Friday, June 15, 2012

Farewell Dinner

Farewell dinner


Cathedral at night
Last evening's farewell dinner deserves a post of its own. I made a point of writing down the names of all the courses as they were served so that I would not forget any. We walked as a group from our hotel to the restaurant which is fairly close to the cathedral (as is our hotel).

At first, of course, we had bread ("pan Gallego) -- the wonderful, crusty Gallician bread that we have been enjoying for the last few days. There was a good olive oil for dipping. Along with the bread, there were platters of three different cheeses, all delicious.

Then the courses starting coming in earnest. In almost all cases, they served more than our adventurous group could finish.First to arrive were "empanadas gallenas," filled with cod, tomato and various other goodies. Next was the salad, with lettuce, tomato, tuna, asparagus, egg, and carrots.

This was followed by platters of "pulpos," octopus similar to what we had for lunch in Melide yesterday, but frankly not as good. Perhaps that is why the pulperia in Melide is a must for pilgrims passing through.

"Gambas," huge shrimp served whole (head and all) were next. They, too, were delicious. Most of us Americans are unused to having our shrimp served with the head on and were not as adventurous as our guides in sucking the flavor out of the heads.

Meanwhile, the true Spanish flavor of the occasion was enhanced by the fact that Spain was beating Ireland in "futbol" (soccer). The game was being shown on television in several locations throughout the restaurant and a loud cheer went up at every Spanish goal. The red and white wines which were flowing also enhanced the festive mood.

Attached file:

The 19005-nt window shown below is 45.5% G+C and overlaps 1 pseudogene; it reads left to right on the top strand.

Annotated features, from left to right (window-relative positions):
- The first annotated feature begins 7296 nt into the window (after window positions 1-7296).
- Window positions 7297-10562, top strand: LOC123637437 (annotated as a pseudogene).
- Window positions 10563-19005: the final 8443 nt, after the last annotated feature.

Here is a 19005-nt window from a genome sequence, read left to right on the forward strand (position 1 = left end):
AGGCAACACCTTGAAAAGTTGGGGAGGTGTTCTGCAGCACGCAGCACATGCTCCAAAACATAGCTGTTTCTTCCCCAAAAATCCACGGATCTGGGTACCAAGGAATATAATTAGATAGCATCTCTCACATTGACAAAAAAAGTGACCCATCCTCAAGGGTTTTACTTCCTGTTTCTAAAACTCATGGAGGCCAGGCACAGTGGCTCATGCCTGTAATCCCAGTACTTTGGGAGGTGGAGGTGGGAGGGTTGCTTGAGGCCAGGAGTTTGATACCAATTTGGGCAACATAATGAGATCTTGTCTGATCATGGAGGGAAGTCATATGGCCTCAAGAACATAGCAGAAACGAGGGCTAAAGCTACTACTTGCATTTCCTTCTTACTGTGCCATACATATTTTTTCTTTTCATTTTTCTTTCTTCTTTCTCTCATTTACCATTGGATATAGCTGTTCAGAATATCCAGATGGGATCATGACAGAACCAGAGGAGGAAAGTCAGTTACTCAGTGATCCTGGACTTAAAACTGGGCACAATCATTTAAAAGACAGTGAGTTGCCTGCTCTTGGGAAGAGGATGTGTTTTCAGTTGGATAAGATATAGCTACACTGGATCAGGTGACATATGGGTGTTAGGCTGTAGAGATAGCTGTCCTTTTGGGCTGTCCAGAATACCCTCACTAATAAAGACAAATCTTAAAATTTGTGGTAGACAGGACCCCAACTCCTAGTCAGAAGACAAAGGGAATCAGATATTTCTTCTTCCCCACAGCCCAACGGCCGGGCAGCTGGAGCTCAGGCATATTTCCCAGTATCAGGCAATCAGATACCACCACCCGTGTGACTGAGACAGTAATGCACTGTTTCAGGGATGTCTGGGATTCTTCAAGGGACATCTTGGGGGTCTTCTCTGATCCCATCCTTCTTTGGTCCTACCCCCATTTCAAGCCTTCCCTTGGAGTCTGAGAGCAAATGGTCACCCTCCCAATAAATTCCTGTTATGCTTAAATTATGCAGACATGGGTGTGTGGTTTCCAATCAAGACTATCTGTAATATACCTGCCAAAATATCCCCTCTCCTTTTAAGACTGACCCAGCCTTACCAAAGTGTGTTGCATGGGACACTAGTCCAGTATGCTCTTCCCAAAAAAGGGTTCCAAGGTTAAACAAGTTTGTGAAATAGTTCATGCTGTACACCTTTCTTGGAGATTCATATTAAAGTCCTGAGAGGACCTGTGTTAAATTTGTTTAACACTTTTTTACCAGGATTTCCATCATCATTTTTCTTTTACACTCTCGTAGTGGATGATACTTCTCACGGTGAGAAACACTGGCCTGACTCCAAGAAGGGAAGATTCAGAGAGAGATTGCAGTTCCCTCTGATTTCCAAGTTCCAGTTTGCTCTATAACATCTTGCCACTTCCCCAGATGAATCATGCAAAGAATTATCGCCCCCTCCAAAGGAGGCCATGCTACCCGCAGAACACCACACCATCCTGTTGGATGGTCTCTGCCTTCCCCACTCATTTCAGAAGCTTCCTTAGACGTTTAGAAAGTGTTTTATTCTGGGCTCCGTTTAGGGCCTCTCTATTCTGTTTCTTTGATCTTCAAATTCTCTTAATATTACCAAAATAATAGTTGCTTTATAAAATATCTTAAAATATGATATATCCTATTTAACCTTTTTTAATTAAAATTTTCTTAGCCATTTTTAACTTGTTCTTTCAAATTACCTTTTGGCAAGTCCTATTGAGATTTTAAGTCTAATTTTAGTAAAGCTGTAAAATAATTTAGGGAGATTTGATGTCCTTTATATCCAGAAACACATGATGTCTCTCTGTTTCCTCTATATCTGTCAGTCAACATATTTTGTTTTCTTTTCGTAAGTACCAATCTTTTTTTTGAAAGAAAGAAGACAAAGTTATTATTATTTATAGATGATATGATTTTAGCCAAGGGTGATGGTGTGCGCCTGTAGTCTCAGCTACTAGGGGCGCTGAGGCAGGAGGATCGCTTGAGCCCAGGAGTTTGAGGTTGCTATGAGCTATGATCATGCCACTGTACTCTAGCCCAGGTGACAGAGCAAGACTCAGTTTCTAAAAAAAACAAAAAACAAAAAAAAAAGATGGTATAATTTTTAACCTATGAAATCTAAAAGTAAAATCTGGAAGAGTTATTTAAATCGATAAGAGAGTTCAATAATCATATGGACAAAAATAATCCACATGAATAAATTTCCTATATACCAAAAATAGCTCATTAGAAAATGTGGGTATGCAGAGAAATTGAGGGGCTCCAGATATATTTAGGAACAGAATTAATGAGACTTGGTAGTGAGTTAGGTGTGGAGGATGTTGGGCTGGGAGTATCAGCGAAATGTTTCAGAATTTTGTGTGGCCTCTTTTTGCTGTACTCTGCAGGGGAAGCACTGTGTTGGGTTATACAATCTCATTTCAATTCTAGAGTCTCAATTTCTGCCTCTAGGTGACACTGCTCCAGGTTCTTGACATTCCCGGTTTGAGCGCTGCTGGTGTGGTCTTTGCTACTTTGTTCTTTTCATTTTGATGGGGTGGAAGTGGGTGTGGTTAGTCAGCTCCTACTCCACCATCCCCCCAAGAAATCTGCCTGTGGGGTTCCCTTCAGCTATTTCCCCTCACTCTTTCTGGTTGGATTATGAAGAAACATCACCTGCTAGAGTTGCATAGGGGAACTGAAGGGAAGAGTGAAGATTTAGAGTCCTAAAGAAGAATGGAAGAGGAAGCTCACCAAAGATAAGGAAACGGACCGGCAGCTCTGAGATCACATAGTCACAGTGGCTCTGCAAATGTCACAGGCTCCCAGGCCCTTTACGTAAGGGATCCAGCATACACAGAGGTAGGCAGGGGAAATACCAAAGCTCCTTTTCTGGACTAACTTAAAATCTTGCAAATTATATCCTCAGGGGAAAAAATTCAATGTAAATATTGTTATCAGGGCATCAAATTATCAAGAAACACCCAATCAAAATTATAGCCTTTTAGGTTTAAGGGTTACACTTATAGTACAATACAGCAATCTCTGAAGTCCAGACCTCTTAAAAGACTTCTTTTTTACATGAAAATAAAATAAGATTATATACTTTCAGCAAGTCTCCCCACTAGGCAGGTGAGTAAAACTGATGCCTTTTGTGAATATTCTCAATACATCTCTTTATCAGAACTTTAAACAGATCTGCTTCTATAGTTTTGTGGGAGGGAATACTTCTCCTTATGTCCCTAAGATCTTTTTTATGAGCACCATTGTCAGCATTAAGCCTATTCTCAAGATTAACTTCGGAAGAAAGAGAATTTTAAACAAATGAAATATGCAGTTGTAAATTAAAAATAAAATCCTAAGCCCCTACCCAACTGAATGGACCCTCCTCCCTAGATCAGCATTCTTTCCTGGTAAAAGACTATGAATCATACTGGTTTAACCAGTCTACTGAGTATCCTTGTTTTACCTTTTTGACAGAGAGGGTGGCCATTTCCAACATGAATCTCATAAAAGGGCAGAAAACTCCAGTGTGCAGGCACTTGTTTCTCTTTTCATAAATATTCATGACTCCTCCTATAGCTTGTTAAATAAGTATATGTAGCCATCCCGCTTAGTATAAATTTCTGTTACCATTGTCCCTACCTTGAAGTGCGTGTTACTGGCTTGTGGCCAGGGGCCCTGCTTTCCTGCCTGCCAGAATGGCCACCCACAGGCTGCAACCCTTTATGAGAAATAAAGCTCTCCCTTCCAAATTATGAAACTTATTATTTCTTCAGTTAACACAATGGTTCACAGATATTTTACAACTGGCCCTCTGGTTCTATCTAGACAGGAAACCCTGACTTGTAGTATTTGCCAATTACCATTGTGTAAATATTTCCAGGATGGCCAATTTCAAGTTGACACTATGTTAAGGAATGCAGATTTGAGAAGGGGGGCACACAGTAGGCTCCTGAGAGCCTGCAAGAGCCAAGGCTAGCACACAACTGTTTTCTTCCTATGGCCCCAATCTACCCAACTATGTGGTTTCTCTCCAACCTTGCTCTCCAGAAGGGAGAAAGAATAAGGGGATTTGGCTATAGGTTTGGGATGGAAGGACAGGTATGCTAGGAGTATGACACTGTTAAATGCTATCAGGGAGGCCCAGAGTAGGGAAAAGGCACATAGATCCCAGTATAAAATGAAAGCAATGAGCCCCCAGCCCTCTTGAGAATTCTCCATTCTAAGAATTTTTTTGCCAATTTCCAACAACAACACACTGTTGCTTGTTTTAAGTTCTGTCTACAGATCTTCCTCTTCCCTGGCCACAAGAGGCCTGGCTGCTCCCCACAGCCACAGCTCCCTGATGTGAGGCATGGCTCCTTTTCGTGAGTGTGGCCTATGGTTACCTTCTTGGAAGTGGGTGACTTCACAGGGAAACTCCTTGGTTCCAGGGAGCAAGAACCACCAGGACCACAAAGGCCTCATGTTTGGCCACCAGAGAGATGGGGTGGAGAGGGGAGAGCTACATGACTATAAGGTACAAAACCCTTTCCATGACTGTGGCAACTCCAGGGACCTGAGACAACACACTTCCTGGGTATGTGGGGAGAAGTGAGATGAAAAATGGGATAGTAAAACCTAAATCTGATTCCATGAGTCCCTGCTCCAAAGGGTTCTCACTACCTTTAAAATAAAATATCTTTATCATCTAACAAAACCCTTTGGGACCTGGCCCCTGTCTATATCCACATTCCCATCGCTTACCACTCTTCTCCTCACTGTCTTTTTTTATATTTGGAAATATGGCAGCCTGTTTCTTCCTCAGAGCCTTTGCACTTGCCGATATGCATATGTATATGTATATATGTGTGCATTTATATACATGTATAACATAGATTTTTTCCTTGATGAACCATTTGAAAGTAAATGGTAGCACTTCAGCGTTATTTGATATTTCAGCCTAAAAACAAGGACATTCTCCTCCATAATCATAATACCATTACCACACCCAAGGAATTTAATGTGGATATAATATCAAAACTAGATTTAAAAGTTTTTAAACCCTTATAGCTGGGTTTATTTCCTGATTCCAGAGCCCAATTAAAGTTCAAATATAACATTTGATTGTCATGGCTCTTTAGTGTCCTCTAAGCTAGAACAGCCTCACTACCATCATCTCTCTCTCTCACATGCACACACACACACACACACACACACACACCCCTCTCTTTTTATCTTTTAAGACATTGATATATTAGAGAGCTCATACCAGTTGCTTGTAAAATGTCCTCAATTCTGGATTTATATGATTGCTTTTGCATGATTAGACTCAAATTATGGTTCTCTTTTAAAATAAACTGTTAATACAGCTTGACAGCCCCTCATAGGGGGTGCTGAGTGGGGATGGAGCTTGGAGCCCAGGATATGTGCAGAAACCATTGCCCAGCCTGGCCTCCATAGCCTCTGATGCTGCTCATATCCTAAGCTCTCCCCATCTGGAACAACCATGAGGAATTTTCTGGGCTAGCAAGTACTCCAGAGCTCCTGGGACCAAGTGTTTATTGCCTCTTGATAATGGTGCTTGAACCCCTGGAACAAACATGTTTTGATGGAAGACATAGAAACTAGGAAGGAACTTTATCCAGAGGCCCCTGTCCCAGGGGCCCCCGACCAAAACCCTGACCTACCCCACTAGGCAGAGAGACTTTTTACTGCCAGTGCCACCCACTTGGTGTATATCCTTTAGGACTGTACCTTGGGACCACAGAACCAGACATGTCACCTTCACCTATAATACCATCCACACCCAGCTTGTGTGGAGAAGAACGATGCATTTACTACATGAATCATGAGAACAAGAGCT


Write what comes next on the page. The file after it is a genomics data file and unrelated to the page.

Of course, the food kept coming. Calimari was next, and it was the best calimari most of us have ever had. It was very lightly dusted with flour and fried to tender perfection. After the calimari, came scallops served on the half shell. Again, for most of us Americans, this was a new experience since we can only buy scallops at home that have already been removed from the shell.

Moving on to the next course, several platters of mussels were brought out. These were followed by "navajas," or razor clams. These long, thin clams were entirely new to me. The word "navaja" means penknife or razor.

Next was "tortilla de esparrrago" -- similar to the breakfast omelet with potatoes that we have frequently been served, this egg omelet had fresh white asparagus.

Next came a choice of desserts -- either flan (which I chose), or cheesecake or tarta de Santiago (which we had previously tried for Larry's birthday).

Guy with flan, Belen's tarta in foreground

All good things must come to an end, and this meal ended with farewells from our guides, Philipp, Belen and Enrico, to us, and from us to them. During these final moments we were offered a selection of coffees and local liqueurs. We had left the hoetel at eight, and did not finish the meal until just before midnight!

Philipp and Enrico said goodbye as they had to leave very early this morning to drive the van and bicycles to the next tour starting point (I forget which city, but I know that they have an eleven hour drive). Belen had breakfast with us this morning and then she heads home for a week, after which she will start her second camino! Larry and Pat left for an early plane. Which leaves Mary Kay and Bob, Nancy and Mike, and I to enjoy hour last few hours in Santiago, including the Pilgrim's Mass at noon. Tonight I fly to Madrid, and back to San Francisco tomorrow.

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